How far have we come in terms of fuel efficiency? Based on my 10-year old car, not very far.
Ten years ago I bought a 1998 Saturn SL2. I drive it about 4,500 miles per year (I travel another 1,400 miles per year by bicycle). The Saturn has proven to be a perfectly reliable car. If parts continue to be available, I won’t reach 100,000 miles on my Saturn for another ten years. That would be perfectly fine by me.
Out of curiosity, today I reviewed the fuel efficiency of brand new cars, including many cars that tout their fuel efficiency, such as the tiny new Honda “Fit.” I was amazed that there hasn’t been more progress in ten years. Obviously, fuel efficiency has not been a priority for most people and most manufacturers.
My Saturn gives me about 30 mpg in the city, and about 40 mpg on the highway. These stats resemble the mileage numbers reported by others (and see here). Compare these numbers with most of today’s leaders regarding fuel economy. My old Saturn beats the Yaris, the Mini-Cooper, the Scion, the Corolla and the Fit. Other than the new hybrids, not many cars outdo the stats of the small cars from ten years ago. You can see from the above site, for example, that the Ford Focus gets only 24 mpg in the city and 33 on the highway, and these aren’t real world numbers, like the above numbers for my Saturn.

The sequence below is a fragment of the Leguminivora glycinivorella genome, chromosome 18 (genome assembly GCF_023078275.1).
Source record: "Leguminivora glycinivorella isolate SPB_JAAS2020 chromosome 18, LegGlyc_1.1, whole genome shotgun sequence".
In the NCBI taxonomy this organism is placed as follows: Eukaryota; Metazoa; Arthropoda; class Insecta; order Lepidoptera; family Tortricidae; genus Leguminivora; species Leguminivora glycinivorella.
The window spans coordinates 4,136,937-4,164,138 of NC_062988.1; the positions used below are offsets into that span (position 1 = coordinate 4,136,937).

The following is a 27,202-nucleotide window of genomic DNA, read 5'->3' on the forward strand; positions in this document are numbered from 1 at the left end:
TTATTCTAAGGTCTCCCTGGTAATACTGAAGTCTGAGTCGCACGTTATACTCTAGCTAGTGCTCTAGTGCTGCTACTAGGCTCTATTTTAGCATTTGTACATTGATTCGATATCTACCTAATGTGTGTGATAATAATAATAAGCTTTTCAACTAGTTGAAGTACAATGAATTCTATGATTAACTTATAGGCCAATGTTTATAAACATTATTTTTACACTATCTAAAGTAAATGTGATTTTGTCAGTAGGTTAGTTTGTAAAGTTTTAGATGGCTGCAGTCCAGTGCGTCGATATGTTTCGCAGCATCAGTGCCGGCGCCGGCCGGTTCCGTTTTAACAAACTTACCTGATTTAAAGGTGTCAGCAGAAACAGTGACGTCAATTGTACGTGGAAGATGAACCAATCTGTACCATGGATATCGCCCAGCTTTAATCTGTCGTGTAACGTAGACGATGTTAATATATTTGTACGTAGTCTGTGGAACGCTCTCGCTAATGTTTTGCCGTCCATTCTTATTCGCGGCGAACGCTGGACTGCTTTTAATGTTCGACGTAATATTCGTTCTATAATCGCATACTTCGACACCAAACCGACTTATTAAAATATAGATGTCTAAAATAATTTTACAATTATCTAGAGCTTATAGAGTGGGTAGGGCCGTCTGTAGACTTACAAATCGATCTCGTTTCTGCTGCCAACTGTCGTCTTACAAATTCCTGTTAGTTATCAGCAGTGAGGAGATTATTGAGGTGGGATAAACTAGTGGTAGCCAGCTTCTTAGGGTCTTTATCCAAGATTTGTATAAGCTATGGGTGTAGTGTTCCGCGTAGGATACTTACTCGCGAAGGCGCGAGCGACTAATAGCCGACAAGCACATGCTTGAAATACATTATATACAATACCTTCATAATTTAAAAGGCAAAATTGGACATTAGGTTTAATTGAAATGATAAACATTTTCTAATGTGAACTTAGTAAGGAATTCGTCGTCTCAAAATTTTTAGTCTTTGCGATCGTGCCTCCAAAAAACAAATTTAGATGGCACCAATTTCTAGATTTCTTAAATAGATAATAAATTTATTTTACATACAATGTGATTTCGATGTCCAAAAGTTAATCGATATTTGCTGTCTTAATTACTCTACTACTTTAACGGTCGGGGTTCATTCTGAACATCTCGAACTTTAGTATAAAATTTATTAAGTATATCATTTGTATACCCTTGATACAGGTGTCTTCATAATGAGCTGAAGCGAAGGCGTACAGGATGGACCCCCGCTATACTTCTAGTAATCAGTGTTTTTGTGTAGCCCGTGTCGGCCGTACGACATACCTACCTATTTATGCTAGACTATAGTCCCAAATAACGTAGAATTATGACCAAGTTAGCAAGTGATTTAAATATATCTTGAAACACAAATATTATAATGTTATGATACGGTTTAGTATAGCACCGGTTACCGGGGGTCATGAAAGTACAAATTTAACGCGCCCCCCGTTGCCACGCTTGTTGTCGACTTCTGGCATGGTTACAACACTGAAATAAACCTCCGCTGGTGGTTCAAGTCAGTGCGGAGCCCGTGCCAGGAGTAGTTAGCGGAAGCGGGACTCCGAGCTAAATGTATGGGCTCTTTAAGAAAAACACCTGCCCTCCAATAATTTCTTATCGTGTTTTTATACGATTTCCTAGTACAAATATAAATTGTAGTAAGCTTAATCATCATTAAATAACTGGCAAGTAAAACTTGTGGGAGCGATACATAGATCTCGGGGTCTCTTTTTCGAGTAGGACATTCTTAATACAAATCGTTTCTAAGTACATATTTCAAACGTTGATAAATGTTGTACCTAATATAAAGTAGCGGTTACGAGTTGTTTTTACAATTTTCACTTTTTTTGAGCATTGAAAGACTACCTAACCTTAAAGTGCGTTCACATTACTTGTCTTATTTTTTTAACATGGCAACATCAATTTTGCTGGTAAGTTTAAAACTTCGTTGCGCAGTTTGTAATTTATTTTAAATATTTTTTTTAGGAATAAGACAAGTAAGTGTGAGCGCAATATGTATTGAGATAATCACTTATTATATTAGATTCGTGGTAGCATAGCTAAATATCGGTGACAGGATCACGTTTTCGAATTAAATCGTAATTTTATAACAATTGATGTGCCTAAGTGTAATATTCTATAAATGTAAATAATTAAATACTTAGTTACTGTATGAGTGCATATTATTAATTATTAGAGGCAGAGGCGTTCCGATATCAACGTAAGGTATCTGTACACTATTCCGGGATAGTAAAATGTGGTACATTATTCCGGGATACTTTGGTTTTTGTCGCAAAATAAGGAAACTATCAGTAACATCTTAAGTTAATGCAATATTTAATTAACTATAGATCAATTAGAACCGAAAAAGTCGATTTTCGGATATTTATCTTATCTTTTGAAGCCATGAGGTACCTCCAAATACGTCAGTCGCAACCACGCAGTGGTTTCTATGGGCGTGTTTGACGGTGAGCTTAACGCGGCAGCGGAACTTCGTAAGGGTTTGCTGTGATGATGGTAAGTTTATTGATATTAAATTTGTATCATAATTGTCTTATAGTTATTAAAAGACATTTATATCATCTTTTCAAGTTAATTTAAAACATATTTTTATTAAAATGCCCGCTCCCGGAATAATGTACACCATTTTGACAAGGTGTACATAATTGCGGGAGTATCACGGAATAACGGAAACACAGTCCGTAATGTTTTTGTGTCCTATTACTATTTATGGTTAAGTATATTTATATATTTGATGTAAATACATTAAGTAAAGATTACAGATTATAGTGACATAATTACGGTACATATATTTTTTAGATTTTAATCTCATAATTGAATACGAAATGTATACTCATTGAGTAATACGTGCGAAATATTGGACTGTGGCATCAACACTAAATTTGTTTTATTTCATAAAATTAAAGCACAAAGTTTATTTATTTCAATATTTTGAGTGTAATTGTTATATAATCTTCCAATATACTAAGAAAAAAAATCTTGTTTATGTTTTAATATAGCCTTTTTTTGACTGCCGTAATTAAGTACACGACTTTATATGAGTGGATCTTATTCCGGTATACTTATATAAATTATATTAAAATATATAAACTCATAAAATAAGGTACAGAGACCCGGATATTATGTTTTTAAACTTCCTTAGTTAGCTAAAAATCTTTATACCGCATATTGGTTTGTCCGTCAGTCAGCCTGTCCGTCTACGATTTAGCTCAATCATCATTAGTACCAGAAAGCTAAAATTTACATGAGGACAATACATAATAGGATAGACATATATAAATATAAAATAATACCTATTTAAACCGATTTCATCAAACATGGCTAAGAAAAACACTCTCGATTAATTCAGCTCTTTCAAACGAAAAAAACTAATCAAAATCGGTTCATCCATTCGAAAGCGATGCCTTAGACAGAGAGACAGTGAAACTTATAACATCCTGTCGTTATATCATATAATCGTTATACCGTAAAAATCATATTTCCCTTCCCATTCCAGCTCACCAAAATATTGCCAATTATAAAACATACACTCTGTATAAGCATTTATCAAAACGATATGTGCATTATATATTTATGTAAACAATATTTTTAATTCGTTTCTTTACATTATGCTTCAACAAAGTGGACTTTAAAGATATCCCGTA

More incredible, many cars from 1998 were more fuel efficient than my Saturn. For example, I got the following numbers from MPG-o-Matic:
1998 Chevrolet Metro 4 cylinder 1.3 liter R (M5) Manual 39 43
1998 Chevrolet Metro 3 cylinder 1.0 liter R (M5) Manual 44 49
1998 Dodge Neon 4 cylinder 2.0 liter R (M5) Manual 29 41
1998 Honda Civic HX 4 cylinder 1.6 liter R (M5) Manual 36 44
1998 Mitsubishi Mirage 4 cylinder 1.5 liter R (M5) Manual 33 40
1998 Plymouth Neon 4 cylinder 2.0 liter R (M5) Manual 29 41
1998 Suzuki Swift 4 cylinder 1.3 liter R (M5) Manual 39 43
1998 Volkswagen Jetta 4 cylinder 1.9 liter D (M5) Manual 40 49
1998 Volkswagen Beetle 4 cylinder 1.9 liter D (M5) Manual 41 48
Therefore, one way to achieve progress in fuel efficiency, would apparently be to tear up the blueprints of many vehicles currently being advertised as “high mileage” and to go back in time ten years.